Freire and Skinner: A Third Time
Both Paulo Freire, in Pedagogy of the Oppressed, and B. F. Skinner, in The Technology of Learning, imbue their texts with the language of particular ideologies, but one can dig through the cant and find real substance. Again, as I have said, though Freire focuses on the system of education and Skinner on the method, both address the same problems—and motivation is one of them.
Freire, in my view, removes himself from specific classroom motivation to write about a more generalized revolutionary motivation, thereby removing himself from discussion of motivational needs in specifically educational situations. He couches his discussion in terms of oppressors and oppressed, of power dynamics:
We can legitimately say that in the process of oppression someone oppresses someone else; we cannot say that in the process of revolution someone liberates someone else, nor yet that someone liberates himself, but rather that men in communion liberate each other. This affirmation is not meant to undervalue the importance of revolutionary leaders but, on the contrary, to emphasize their value. (Freire 128)
The teacher, in this model, is analogous to the revolutionary leader: the role is important, but it needs to be limited through awareness of the ease of oppression—and of the need for a community of learners as a whole to liberate (or teach) itself. That community does not lack teachers but uses them—the teacher never acting independently upon the community.
While I tend to agree with Freire, this continues concentration on the leader/teacher and deflects attention from the needs of motivation within the rest of the community (teacher aside). This is perhaps a more important distinction than it may, at first, seem: There is not always a teacher or leader available, and the community may not be in a position to produce its own.
How, then, does one aid in the motivation of students? Are there ways of motivation that are not dependent on the leader/teacher?
Perhaps not. But there are means of creating motivation such that the leader/teacher can drop away—and this is what Skinner attempts to provide.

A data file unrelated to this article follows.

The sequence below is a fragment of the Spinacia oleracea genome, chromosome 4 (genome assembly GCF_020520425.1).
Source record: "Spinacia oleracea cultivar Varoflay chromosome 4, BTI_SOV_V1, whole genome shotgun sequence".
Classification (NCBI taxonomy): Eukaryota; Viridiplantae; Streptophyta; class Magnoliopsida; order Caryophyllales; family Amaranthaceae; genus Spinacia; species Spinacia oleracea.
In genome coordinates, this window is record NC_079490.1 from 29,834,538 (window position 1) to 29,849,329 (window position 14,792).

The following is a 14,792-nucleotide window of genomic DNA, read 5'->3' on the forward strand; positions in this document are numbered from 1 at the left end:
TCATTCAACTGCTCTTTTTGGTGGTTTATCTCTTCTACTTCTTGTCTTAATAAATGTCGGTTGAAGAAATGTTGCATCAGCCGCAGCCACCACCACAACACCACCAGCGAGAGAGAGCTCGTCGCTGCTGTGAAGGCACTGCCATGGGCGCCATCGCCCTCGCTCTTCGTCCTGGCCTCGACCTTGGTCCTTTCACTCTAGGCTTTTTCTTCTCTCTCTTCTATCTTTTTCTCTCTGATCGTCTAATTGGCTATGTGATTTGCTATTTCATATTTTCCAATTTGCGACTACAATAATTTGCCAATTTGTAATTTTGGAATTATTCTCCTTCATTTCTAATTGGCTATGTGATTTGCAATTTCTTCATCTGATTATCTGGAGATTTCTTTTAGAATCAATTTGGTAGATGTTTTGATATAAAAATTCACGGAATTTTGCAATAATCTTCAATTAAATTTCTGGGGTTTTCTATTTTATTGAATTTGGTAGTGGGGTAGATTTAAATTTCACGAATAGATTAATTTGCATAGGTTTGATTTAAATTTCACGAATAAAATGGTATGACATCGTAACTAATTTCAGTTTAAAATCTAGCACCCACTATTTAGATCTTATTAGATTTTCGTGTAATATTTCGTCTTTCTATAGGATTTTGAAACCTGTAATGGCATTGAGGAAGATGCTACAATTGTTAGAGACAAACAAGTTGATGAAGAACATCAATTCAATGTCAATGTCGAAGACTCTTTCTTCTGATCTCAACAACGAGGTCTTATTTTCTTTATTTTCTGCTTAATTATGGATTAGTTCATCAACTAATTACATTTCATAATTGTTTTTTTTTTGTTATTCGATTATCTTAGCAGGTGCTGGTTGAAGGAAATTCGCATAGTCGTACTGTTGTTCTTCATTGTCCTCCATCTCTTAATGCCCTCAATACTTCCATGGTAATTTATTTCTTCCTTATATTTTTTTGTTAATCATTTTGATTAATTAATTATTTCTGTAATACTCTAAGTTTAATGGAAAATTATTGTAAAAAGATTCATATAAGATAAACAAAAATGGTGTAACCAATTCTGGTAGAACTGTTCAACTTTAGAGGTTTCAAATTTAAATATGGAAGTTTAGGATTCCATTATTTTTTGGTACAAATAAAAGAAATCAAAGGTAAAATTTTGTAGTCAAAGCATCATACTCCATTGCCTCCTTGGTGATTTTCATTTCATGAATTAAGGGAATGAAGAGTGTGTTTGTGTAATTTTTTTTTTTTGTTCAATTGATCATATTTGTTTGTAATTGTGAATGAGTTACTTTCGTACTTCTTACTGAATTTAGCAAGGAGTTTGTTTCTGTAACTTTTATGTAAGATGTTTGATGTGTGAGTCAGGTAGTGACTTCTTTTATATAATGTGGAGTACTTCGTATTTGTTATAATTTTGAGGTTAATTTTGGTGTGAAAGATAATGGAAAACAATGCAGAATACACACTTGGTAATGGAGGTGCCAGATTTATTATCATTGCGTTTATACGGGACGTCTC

Freire would likely see Skinner’s method as coercive, but we’ll leave that aside for not—for the Skinner method has certainly been shown to be effective.
At the start of his chapter on motivation, Skinner writes:
There is little point in building more schools, training more teachers, and designing better instructional materials if students will not study. The truant and dropout are conspicuous problems, but it is the underachiever, the careless and inattentive student, and the student who does just enough to get by who explain why our grade schools, high schools, colleges, and graduate schools are all running far below capacity. (Skinner 145)
To counteract this, Skinner proposes conscious use of contingencies of reinforcement. But this is difficult:
Much of what the child is to do in school does not have the form of play, with its naturally reinforcing consequences, nor is there any natural connection with food or a passing grade or a medal. Such contingencies must be arranged by the teacher, and the arrangement is often defective. (Skinner 150)
And there is little room, in a classroom situation, for the establishment of personal reinforcers:
The student who knows how to study knows how to amplify immediate consequences so that they prove reinforcing. He not only knows, he knows that he knows and is reinforced accordingly. The transition from external reinforcement to the self-generated reinforcement of knowing one knows is often badly handled. (Skinner 156)
Skinner’s purpose is to show how they can be handled well.
Skinner, in other words, is attempting to use external reinforcement to the point where the reinforcers are internalized, and the student no longer requires the teacher as a motivator. This is in sharp contrast to Freire, where the very concept of external reinforcers smacks of coercion. However, the two concepts can work together, for education is a process towards freedom.
More on that next time.